When the Wildcat is executed perfectly, Brown is extremely hard to stop. He has rushed for a team-high 916 yards and 10 touchdown runs, throwing a touchdown earlier this season against the New England Patriots. Williams has rushed for 659 yards and scored four touchdowns in a complementary role.

"They use Ronnie Brown and Ricky very well, and they set up a lot of stuff off of that," cornerback Samari Rolle said. "They've got us studying right now, very hard."

And Pennington has thrown the fewest interceptions in the NFL with seven, completing 67.4 percent of his throws for 3,653 yards and 19 touchdowns for a 97.4 quarterback rating. He was named the NFL Comeback Player of the Year on Wednesday. He's also the quarterback whose swing pass was intercepted by linebacker Terrell Suggs and returned 44 yards for an interception during the first game.

The Ravens lead the NFL with 26 interceptions, returning five for touchdowns to rank second in the NFL behind the Green Bay Packers.

"We certainly hope we've improved on our fundamentals and just playing good, solid football," Pennington told Baltimore reporters in a Wednesday conference call. "We know that we have a huge challenge in front of us, playing probably the best defense in the league in my opinion because they're so aggressive. They have an offensive mentality when they play defense.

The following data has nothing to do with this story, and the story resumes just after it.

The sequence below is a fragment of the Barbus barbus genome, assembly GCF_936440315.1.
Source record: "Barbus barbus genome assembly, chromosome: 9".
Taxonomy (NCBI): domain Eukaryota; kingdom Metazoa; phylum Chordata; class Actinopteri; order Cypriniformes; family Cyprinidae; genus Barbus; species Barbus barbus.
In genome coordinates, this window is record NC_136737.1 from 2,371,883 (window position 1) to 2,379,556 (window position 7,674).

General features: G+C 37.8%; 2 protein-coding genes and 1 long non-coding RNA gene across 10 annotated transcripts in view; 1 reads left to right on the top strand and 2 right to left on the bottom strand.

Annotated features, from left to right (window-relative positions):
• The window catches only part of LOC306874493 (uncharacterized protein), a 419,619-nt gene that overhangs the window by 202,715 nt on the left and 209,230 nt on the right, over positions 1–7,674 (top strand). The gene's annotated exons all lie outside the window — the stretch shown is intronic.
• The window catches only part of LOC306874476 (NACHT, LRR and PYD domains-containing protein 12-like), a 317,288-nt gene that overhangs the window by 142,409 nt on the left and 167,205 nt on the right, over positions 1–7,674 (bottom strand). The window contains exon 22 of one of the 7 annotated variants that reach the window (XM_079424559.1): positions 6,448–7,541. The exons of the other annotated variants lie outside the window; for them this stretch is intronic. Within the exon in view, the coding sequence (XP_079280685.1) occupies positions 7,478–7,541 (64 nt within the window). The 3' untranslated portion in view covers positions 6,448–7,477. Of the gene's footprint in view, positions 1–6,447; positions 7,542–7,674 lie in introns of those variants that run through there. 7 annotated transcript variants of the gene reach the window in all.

"You've always got to know where all 11 of those guys are on the field at all times. They do such a great job of turning turnovers into touchdowns that you can't give them easy points like that because they capitalize on it. They're the best in the league at doing that and wreaking havoc back there and causing turnovers."

In the Wildcat, Brown can always lateral it to Pennington when he lines up at receiver. That sets Pennington up to fling the football downfield to wide receiver Ted Ginn Jr. (56 catches, 790 yards, 14.2 average per catch) or tight end Anthony Fasano, who leads the team with seven touchdown receptions.

"It's all the multiple packages they run and the way they utilize their talent and spread them out in different areas," linebacker Jarret Johnson said. "You have to account for where everybody is. It's a lot of window dressing and moving people around.

"It's much different from what they were doing at the beginning of the season. Back then, it was just a full package and they would run out in it and you could see it when they came onto the field. Now, they're running the Wildcat out of their base formation and they'll disguise a few things. It's a lot more to think about now."

Of course, the Ravens can always resort to physical tactics against Pennington when he's fair game as a wide receiver.

"That's what we do when he's a receiver, we lined up and pressed him," Walker said. "Quarterbacks aren't too used to getting hit like that. They definitely don't like that at all."

Aaron Wilson covers the Baltimore Ravens for the Carroll County Times and the Annapolis Capital.